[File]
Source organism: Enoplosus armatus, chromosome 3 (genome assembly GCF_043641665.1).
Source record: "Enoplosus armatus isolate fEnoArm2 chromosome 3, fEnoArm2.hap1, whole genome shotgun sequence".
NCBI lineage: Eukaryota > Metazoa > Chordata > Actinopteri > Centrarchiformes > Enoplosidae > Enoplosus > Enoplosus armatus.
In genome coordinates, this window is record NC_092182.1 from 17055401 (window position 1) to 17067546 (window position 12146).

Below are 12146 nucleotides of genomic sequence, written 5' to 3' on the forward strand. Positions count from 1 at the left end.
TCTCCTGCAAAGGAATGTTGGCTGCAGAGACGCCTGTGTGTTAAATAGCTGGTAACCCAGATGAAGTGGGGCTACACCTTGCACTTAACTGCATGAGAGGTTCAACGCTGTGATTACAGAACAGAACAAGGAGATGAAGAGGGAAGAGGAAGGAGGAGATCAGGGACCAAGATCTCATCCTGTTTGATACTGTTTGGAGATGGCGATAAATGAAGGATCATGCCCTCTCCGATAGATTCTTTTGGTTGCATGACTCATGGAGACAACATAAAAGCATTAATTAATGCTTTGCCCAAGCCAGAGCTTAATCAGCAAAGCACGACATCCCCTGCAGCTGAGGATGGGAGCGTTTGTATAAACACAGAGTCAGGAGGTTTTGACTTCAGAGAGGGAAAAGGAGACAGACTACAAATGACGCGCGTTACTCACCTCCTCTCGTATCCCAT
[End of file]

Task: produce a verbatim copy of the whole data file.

Source organism: Enoplosus armatus, chromosome 3 (genome assembly GCF_043641665.1).
Source record: "Enoplosus armatus isolate fEnoArm2 chromosome 3, fEnoArm2.hap1, whole genome shotgun sequence".
NCBI lineage: Eukaryota > Metazoa > Chordata > Actinopteri > Centrarchiformes > Enoplosidae > Enoplosus > Enoplosus armatus.
In genome coordinates, this window is record NC_092182.1 from 17055401 (window position 1) to 17067546 (window position 12146).

Below are 12146 nucleotides of genomic sequence, written 5' to 3' on the forward strand. Positions count from 1 at the left end.
TCTCCTGCAAAGGAATGTTGGCTGCAGAGACGCCTGTGTGTTAAATAGCTGGTAACCCAGATGAAGTGGGGCTACACCTTGCACTTAACTGCATGAGAGGTTCAACGCTGTGATTACAGAACAGAACAAGGAGATGAAGAGGGAAGAGGAAGGAGGAGATCAGGGACCAAGATCTCATCCTGTTTGATACTGTTTGGAGATGGCGATAAATGAAGGATCATGCCCTCTCCGATAGATTCTTTTGGTTGCATGACTCATGGAGACAACATAAAAGCATTAATTAATGCTTTGCCCAAGCCAGAGCTTAATCAGCAAAGCACGACATCCCCTGCAGCTGAGGATGGGAGCGTTTGTATAAACACAGAGTCAGGAGGTTTTGACTTCAGAGAGGGAAAAGGAGACAGACTACAAATGACGCGCGTTACTCACCTCCTCTCGTATCCCAT